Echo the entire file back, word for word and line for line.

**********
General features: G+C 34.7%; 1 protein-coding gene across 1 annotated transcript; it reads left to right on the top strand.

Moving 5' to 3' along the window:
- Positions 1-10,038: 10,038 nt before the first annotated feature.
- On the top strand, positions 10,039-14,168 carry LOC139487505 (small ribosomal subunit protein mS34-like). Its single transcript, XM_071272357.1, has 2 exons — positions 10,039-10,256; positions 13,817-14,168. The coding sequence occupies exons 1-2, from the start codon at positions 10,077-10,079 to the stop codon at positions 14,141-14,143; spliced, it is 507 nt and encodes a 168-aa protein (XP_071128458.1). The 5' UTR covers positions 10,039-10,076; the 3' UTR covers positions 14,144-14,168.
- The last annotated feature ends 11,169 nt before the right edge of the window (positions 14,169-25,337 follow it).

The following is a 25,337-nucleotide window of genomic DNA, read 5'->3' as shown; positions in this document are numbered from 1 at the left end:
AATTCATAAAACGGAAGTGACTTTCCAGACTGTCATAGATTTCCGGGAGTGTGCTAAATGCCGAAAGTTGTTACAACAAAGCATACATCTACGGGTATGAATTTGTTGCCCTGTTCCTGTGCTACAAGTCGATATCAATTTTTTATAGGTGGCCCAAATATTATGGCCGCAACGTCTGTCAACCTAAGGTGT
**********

General features: G+C 34.7%; 1 protein-coding gene across 1 annotated transcript; it reads left to right on the top strand.

Moving 5' to 3' along the window:
- Positions 1-10,038: 10,038 nt before the first annotated feature.
- On the top strand, positions 10,039-14,168 carry LOC139487505 (small ribosomal subunit protein mS34-like). Its single transcript, XM_071272357.1, has 2 exons — positions 10,039-10,256; positions 13,817-14,168. The coding sequence occupies exons 1-2, from the start codon at positions 10,077-10,079 to the stop codon at positions 14,141-14,143; spliced, it is 507 nt and encodes a 168-aa protein (XP_071128458.1). The 5' UTR covers positions 10,039-10,076; the 3' UTR covers positions 14,144-14,168.
- The last annotated feature ends 11,169 nt before the right edge of the window (positions 14,169-25,337 follow it).

The following is a 25,337-nucleotide window of genomic DNA, read 5'->3' as shown; positions in this document are numbered from 1 at the left end:
AATTCATAAAACGGAAGTGACTTTCCAGACTGTCATAGATTTCCGGGAGTGTGCTAAATGCCGAAAGTTGTTACAACAAAGCATACATCTACGGGTATGAATTTGTTGCCCTGTTCCTGTGCTACAAGTCGATATCAATTTTTTATAGGTGGCCCAAATATTATGGCCGCAACGTCTGTCAACCTAAGGTGT